The Hungry Wanderers

Eating and exploring our way through the world

Hotel reviews coming!

Posted by gingerbreadpirate on November 24, 2009

The Wife and I have discussed it, and as we seem to travel so much, we’ve decided to start talking about hotels we stay at in local areas, in addition to destination and restaurants.  Actually, it seemed like the next logical step in the blog.  The cost of the hotel is possibly the most expensive part of any trip, depending on how you travel to your destination.  While a lot of my hotel stays are at someone else’s expense (for work), I’m always sensitive to the cost of the hotel relative to the amenities I’m enjoying.  We’re hoping that by providing some insight, not only into specific hotels, but also into hotel amenities and the relative costs of those amenities, people can get a better feel for what they really use a hotel for, and it can positively impact their travel planning and ability to travel, and allow for more travel with a higher satisfaction rate (either getting the most out of their room and/or having more cash in their pocket for other things).

I have traveled a lot in the last 10 years, with a couple years being in a hotel room for a little over 100 nights a year.  Over time, I’ve really thought about what’s important to me in a hotel, and what I require and desire in a hotel room.  The Wife, however, has different requirements, and when we travel together, we meet both sets of hotel requirements.  We’re hoping that by consistently reviewing hotels, people can get a feel for what they can and can’t live with in hotels, which can positively increase their ability to travel.

I’ve noticed that with a lot of travelers a.) there’s a lot of things that they think they need in a hotel, that they really don’t need and b.) there are a lot of things in a hotel they think they’ll use that they really won’t use.  These things are all things that affect the cost of the hotel.

As concrete examples, I require a few basic things in a hotel room: bed, clean linens, bathroom, hot water in the shower, heat/AC as the climate requires, and a door that locks.  I know this seems like a Spartan analysis, but I didn’t just happen by this observation overnight.  I stayed in a hotel in Seattle several years ago that didn’t have a clock and TV was broken.  I realized my phone, laptop, and watch met all my requirements that the TV and clock provided, and they were dropped from the “required” list.  Other similar experiences have allowed me to whittle down what I need in a hotel room to a minimal list.  There ARE, however, several things that I WANT in a hotel: TV with cable, clock, free internet (preferably wireless), free breakfast, free parking, and a refrigerator.  I’ve also noticed, however, that there are several things that I don’t care about in a hotel, regardless of price:  restaurant/bar, free newspaper, sleeper sofa, jacuzzi tub, free local phone calls (or a phone at all) to top the list.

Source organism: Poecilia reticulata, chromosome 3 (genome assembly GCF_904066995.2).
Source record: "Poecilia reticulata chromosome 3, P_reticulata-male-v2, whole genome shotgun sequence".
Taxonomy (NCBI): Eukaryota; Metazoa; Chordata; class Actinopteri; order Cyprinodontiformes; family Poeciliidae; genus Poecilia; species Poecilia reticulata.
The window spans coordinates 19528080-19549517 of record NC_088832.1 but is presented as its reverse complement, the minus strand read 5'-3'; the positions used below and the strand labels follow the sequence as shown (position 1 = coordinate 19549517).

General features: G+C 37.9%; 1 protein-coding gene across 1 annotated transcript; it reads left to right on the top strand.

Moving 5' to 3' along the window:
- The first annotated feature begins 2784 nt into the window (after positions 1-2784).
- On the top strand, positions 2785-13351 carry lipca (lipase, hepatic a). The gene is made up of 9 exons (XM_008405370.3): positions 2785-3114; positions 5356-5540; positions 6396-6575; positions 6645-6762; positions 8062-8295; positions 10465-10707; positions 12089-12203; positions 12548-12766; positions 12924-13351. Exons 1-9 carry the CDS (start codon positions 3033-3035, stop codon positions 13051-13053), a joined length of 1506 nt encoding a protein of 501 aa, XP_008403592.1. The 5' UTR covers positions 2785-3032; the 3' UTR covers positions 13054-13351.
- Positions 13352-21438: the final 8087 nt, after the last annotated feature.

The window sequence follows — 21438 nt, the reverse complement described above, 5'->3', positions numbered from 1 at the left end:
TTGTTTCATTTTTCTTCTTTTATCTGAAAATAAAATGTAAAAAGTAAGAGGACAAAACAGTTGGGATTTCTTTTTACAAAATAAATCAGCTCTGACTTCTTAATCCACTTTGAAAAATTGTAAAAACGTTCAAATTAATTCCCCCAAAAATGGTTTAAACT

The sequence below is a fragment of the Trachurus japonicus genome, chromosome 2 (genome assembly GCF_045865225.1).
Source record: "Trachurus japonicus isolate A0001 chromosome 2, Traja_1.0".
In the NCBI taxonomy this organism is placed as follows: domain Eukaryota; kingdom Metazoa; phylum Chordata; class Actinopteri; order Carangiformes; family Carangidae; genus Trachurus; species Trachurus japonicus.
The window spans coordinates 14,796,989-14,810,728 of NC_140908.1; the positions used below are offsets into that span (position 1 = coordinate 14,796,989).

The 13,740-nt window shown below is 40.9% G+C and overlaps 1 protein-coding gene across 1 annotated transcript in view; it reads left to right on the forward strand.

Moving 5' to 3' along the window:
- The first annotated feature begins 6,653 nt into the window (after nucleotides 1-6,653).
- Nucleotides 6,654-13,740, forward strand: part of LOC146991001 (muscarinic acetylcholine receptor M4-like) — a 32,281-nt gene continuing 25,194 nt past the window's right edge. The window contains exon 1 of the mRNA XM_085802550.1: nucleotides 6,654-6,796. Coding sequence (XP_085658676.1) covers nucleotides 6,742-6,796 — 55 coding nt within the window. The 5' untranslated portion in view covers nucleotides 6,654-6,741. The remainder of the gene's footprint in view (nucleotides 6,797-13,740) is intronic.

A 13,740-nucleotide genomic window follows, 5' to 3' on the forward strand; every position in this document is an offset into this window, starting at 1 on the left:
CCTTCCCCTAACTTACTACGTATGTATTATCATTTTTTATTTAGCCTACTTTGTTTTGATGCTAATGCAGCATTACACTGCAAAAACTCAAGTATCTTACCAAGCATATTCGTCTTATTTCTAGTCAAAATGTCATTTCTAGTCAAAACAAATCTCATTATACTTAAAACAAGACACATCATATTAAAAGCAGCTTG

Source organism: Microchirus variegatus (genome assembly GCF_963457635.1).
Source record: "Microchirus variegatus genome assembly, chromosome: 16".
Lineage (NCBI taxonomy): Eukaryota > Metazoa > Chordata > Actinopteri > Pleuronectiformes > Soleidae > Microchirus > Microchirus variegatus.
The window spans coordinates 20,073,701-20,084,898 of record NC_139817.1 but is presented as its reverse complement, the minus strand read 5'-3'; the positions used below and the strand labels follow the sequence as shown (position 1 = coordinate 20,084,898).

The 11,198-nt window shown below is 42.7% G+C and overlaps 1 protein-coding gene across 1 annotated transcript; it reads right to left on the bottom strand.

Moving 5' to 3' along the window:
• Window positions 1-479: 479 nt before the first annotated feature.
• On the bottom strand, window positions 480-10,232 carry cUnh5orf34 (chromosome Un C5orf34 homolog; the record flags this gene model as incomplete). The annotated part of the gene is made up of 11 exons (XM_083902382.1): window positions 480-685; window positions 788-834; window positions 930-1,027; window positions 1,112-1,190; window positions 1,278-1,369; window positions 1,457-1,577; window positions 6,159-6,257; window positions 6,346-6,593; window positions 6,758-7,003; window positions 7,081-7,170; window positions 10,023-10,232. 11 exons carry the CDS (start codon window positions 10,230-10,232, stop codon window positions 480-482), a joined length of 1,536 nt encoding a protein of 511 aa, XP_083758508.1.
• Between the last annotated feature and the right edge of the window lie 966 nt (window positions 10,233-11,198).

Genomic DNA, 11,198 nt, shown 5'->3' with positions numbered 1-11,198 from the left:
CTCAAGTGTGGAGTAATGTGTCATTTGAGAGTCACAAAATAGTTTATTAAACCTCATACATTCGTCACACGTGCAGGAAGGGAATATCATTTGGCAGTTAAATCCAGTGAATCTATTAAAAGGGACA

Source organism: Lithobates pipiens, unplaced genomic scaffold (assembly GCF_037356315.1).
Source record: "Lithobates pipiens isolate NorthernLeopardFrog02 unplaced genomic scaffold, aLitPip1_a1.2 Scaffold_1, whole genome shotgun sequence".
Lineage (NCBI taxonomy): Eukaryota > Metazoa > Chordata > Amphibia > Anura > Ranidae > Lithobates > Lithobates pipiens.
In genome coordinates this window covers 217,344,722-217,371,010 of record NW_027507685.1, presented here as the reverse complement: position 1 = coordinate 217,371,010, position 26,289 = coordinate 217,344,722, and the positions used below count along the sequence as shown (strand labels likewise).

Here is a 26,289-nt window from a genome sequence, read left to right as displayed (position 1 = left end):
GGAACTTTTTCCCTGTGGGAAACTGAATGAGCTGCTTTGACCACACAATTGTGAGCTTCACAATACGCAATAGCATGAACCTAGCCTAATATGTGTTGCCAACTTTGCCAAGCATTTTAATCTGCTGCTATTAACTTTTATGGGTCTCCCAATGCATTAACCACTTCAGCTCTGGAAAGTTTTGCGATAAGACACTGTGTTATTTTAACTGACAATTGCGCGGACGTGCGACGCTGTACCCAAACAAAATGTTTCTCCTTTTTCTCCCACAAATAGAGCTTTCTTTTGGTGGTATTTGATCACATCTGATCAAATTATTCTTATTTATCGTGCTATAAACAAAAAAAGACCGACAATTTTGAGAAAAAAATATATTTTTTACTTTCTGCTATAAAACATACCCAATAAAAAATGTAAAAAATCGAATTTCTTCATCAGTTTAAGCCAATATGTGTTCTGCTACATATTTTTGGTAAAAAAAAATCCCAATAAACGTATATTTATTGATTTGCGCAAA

The purpose of the travel will have a tremendous impact on what someone might “want” in a room.  For example, consider how much time is spent at the hotel at a resort, and how important are in-room amenities?  A balcony might be nice, but if you’re at a spa resort, and you’re there to pamper yourself, and you look out over an interstate or a construction site, is the balcony really a benefit?  A nice window might do just as well.  Likewise, a walk-in closet might look wonderful, but if you’re only at the hotel for a night as you’re passing through on a backpacking trip, the closet is largely wasted.  In room internet is irrelevant if you don’t travel with a laptop (or wi-fi enabled device), and if you’re planning on using your room for a mid-afternoon respite from local attractions, what are you going to do without a TV, radio, internet, etc.?  The answer to the last question certainly could be “read a book, have a cup of coffee and relax,” or just “take a nap,” but it’s important to ask yourself about what you’re using the room for, and what’s the purpose of the travel.

Anyway, we hope these thoughts all trickle through your head next time you’re considering booking a hotel, and we’re hoping that by seeing the myriad of hotels we stay in, you begin to build your own philosophy about what you might need in a hotel, so you can tailor your travel plans to give you the most bang for your buck.   I don’t mean to shamelessly plug my personal blog, but I did want to provide a link to my rant about the inverse relationship between the cost of the hotel and the cost of the “additional” amenities it provides.

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